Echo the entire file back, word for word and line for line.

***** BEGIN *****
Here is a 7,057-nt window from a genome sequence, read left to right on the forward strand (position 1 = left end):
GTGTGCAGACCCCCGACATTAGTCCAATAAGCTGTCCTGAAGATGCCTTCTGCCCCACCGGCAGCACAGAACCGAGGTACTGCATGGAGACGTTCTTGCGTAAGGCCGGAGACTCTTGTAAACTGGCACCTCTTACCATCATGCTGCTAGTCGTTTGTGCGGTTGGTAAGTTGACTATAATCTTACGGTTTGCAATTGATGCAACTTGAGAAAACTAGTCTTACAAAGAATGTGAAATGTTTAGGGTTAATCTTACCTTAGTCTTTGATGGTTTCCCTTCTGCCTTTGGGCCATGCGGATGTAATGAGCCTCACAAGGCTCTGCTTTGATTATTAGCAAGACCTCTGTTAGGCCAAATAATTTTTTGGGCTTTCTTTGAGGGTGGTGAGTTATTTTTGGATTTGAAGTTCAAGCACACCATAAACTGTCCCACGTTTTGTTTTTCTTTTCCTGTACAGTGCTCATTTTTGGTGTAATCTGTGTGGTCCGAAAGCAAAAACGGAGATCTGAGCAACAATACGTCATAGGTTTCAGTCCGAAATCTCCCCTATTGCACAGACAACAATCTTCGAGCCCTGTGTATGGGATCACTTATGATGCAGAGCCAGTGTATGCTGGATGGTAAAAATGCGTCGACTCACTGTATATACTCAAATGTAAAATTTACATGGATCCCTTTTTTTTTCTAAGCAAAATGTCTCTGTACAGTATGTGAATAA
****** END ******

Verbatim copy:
Here is a 7,057-nt window from a genome sequence, read left to right on the forward strand (position 1 = left end):
GTGTGCAGACCCCCGACATTAGTCCAATAAGCTGTCCTGAAGATGCCTTCTGCCCCACCGGCAGCACAGAACCGAGGTACTGCATGGAGACGTTCTTGCGTAAGGCCGGAGACTCTTGTAAACTGGCACCTCTTACCATCATGCTGCTAGTCGTTTGTGCGGTTGGTAAGTTGACTATAATCTTACGGTTTGCAATTGATGCAACTTGAGAAAACTAGTCTTACAAAGAATGTGAAATGTTTAGGGTTAATCTTACCTTAGTCTTTGATGGTTTCCCTTCTGCCTTTGGGCCATGCGGATGTAATGAGCCTCACAAGGCTCTGCTTTGATTATTAGCAAGACCTCTGTTAGGCCAAATAATTTTTTGGGCTTTCTTTGAGGGTGGTGAGTTATTTTTGGATTTGAAGTTCAAGCACACCATAAACTGTCCCACGTTTTGTTTTTCTTTTCCTGTACAGTGCTCATTTTTGGTGTAATCTGTGTGGTCCGAAAGCAAAAACGGAGATCTGAGCAACAATACGTCATAGGTTTCAGTCCGAAATCTCCCCTATTGCACAGACAACAATCTTCGAGCCCTGTGTATGGGATCACTTATGATGCAGAGCCAGTGTATGCTGGATGGTAAAAATGCGTCGACTCACTGTATATACTCAAATGTAAAATTTACATGGATCCCTTTTTTTTTCTAAGCAAAATGTCTCTGTACAGTATGTGAATAA